Author Pam Houston is funny. Like, really funny. I knew from reading a few of her books (Cowboys Are My Weakness and Waltzing the Cat) that she was witty and clever, but she had a group of about 60 fans cracking up like little kids when she was reading from her newest book, Contents May Have Shifted at the Community Library Lecture Hall. Houston was in town on “her own book tour” going to places she was invited—and actually wanted to travel to—on her own dime. “I wanted to go to places where my readers live, places like this,” said Houston. She was brought here in conjunction with the Community Library and Iconoclast Books. (Houston went on an “official” book tour with her publishing house, W.W. Norton & Company, when the book was first published.)
Houston’s new novel consists of 144 short stories. Not 100 or 150, 144. See, Houston thinks in 12s. 12 apostles, 12 months in a year, 12 in a dozen, 12 days of Christmas, 12 districts in the Hunger Games … you see a pattern and maybe a method to her thinking. Houston is also very, um … methodical? In the last process of editing her books, she goes through her manuscript, line by line, deleting widows (broken up or hyphenated words) in her Word document. Read that sentence again. She deletes every widow in her 190 page book; and you know when it gets typeset, the word flow changes and it will create a whole new set of widows. “I deleted 17 pages from a 200 page book,” said Houston. “My one criticism of many books is there are too many words,” laughed Houston. So this is her way of cutting down on her words.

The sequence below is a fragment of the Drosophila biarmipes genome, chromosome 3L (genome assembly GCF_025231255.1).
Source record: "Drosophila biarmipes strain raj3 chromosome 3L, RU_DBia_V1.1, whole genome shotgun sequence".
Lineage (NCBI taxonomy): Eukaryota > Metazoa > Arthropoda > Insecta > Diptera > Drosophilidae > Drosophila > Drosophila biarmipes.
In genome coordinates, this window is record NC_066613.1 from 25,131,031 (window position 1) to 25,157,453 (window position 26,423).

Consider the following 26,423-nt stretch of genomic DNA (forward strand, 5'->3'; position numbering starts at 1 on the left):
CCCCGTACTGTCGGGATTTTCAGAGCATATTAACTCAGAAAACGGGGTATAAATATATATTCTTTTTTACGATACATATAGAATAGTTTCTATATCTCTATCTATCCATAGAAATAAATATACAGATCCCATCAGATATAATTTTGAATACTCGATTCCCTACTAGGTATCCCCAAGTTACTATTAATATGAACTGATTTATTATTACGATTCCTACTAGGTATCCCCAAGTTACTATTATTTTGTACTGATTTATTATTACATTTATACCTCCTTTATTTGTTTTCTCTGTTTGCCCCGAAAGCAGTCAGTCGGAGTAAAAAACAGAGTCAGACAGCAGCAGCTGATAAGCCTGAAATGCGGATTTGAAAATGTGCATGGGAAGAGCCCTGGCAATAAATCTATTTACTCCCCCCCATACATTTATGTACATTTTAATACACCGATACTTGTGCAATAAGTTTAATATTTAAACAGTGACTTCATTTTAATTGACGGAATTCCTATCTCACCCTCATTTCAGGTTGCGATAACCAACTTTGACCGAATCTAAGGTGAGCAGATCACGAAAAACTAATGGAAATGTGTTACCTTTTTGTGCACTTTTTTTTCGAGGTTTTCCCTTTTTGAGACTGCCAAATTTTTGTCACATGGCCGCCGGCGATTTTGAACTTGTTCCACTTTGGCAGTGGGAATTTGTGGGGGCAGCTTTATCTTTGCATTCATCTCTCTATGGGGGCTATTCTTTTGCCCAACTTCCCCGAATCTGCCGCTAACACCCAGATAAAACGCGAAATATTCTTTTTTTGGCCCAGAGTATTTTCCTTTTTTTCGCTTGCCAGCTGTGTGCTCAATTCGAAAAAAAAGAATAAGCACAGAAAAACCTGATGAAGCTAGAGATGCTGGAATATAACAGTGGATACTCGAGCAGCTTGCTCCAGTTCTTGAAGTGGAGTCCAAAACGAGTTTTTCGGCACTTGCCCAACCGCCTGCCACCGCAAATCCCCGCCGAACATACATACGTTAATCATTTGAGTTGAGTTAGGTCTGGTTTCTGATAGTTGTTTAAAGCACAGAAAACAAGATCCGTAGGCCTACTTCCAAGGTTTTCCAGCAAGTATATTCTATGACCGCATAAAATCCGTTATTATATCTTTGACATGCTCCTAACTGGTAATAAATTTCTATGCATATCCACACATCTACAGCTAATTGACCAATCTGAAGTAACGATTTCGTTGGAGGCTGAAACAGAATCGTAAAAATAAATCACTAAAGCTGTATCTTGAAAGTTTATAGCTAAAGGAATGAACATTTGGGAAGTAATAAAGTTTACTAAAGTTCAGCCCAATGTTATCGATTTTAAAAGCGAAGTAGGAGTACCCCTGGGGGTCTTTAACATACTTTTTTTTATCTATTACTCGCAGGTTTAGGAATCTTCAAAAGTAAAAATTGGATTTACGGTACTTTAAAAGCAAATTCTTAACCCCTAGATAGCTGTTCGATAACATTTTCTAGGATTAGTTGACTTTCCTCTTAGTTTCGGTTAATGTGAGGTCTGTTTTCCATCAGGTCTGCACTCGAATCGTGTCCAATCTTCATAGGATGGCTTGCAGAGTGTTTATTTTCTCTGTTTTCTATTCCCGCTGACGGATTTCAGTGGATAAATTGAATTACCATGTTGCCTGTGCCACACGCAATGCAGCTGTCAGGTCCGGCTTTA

Although some chapters didn’t need to be cut down–like the one below, that Houston read to us:
“Chapter 80. Portland, Oregon. Rick says, 'Pam, if everyone deserved a down pillow there wouldn’t be any more birds.'”
Houston writes about “things that arrest [her] senses.” She said she could have written forever about these “glimpses” if she “didn’t have a balloon mortgage payment due.”
Author Pam Houston (left) poses with local fan, Rachel Eastop.
After Houston read several chapters from Contents May Have Shifted, she took a few questions from the audience and told us some stories about her life. She talked about being an only child and how her babysitter, Martha Washington, taught her how to read by reading her the backs of cereal boxes when she was two years old. By the time she was three, she’d learned to read. She was an English major (and a ski bum in Winter Park, Colorado) and finished her schooling at the University of Utah (where she also finished writing Cowboys are my Weakness)
Houston talked about her new love of Turkey and all things Turkish. “Turkey is my new obsession,” laughed Houston.
She ended the evening signing books and chatting with fans. Houston is definitely someone I’d like to have dinner with and know we’d get along famously. She is approachable and witty and genuine. For now Houston’s faithful fans will await her next book, re-reading some of our favorites like Cowboys are my Weakness.